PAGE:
Note: This post is from one of the first newsletters the NFA sent out way back in 2012. Part 2 is available here.
Every day we talk to firewood producers about their business. Last week I ran into a man named Dave who said he didn’t need help marketing his product — he doesn’t do any. This is his third year of relying on word-of-mouth alone, and working six days a week to keep up.
I wondered why, then, wasn’t he growing his business? Was it a problem with supply? Did he feel the market was saturated? Problems with employees? Market prices too soft?
The bottom line is that he’s happy making what he’s making, doing what he’s doing, and reluctant to take on the further responsibilities of more employees and equipment. If anything, he’d just like his Saturdays back.
We certainly don’t recommend not marketing your business, but Dave’s methods are sound, tested and true. The disadvantage to his approach is the time it takes to build your customer base. Nonetheless, they are practices we all should follow.
Dave gave me a long list of his secrets, and he wasn’t the least bit shy about sharing them. He knows the hard part isn’t knowing what to do — the hard part is doing it.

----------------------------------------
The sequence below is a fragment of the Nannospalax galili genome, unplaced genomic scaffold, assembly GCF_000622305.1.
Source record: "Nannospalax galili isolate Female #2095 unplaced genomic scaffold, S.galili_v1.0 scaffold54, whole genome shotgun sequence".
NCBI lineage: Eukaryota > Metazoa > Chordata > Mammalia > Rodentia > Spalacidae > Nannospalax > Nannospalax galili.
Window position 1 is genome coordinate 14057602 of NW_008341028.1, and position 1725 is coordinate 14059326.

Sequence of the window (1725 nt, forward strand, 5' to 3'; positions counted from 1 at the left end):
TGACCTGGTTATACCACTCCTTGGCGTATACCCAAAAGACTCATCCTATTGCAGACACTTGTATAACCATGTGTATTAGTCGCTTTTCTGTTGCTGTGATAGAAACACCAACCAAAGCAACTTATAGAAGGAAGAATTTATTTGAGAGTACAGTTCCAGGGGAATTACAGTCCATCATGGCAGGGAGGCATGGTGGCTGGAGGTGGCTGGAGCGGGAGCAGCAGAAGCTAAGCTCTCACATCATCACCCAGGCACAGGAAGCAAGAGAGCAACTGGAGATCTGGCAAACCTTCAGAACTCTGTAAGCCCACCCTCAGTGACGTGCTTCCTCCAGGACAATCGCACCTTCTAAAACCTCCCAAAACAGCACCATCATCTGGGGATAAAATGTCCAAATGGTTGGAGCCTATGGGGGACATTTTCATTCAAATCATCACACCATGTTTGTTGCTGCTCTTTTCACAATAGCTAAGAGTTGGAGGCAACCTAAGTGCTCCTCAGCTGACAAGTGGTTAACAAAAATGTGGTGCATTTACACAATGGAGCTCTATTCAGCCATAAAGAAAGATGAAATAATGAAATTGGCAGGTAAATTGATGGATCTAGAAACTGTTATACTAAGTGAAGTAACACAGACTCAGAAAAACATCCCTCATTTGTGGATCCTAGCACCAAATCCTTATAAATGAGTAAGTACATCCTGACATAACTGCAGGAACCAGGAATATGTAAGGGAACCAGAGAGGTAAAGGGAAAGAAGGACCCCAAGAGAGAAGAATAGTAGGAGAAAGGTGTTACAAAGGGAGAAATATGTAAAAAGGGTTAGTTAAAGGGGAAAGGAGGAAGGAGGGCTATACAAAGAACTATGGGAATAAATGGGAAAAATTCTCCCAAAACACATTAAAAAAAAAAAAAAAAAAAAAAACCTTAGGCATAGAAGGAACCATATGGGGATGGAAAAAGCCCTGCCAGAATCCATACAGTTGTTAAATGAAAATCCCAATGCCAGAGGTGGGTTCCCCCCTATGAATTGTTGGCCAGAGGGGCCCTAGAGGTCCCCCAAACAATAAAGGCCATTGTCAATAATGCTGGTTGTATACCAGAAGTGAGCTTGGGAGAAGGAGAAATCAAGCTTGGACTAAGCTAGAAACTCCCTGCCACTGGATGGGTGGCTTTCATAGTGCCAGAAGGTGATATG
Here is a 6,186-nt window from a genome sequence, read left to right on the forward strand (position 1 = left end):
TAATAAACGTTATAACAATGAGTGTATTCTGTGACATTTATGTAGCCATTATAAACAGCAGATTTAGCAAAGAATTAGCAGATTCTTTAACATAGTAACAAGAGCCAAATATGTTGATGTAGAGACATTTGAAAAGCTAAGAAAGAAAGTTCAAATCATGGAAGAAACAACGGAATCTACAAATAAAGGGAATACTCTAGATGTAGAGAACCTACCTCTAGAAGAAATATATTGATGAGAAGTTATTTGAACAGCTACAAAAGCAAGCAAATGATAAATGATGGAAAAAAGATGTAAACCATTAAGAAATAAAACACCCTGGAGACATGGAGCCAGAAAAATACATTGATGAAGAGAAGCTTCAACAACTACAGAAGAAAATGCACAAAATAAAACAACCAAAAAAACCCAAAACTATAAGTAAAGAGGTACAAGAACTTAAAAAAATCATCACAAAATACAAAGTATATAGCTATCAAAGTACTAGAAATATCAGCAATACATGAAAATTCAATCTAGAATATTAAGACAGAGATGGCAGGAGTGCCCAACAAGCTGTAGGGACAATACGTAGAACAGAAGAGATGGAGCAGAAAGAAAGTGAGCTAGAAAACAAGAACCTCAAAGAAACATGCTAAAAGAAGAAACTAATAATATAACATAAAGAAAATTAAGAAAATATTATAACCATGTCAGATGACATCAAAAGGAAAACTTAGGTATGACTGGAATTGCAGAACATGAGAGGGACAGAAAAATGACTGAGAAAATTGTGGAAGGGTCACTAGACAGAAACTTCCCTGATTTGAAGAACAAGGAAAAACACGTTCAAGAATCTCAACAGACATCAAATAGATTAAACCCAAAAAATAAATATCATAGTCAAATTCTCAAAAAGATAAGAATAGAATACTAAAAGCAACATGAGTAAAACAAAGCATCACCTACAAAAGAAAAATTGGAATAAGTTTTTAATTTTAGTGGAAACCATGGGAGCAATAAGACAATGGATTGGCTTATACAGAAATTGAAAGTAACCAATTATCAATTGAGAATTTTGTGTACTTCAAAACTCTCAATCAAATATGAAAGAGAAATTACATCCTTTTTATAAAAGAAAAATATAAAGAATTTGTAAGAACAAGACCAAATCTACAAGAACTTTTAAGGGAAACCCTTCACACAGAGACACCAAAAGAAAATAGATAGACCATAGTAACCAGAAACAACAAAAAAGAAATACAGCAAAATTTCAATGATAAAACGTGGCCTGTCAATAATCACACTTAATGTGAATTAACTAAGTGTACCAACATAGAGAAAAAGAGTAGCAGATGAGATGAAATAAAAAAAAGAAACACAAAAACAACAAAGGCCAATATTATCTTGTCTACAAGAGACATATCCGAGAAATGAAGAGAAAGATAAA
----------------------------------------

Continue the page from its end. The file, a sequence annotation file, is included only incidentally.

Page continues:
First, the golden rule underlies all his business dealings. He treats his customers and suppliers as he would like to be treated. Like many firewood producers, he had a difficult time reliably sourcing logs when he first started eight years ago.
Now loggers and truckers call him, because they know Dave will be there with a big smile cash in hand when they arrive. They appreciate the thoughtful layout of his landing, where unloading is easy. They jump out of the truck with measuring tape in hand, ready to help Dave verify the load.
He also uses business intelligence. That means he reads the local paper to see what the mills in our area are doing, which helps him identify trends in logging operations. He keeps an eye on which way trucks and equipment are moving through an informal network of friendly truck drivers and loggers. It’s remarkable what you can learn just by talking to people.
Next time, I’ll share what Dave had to say about building a customer base on word-of-mouth alone.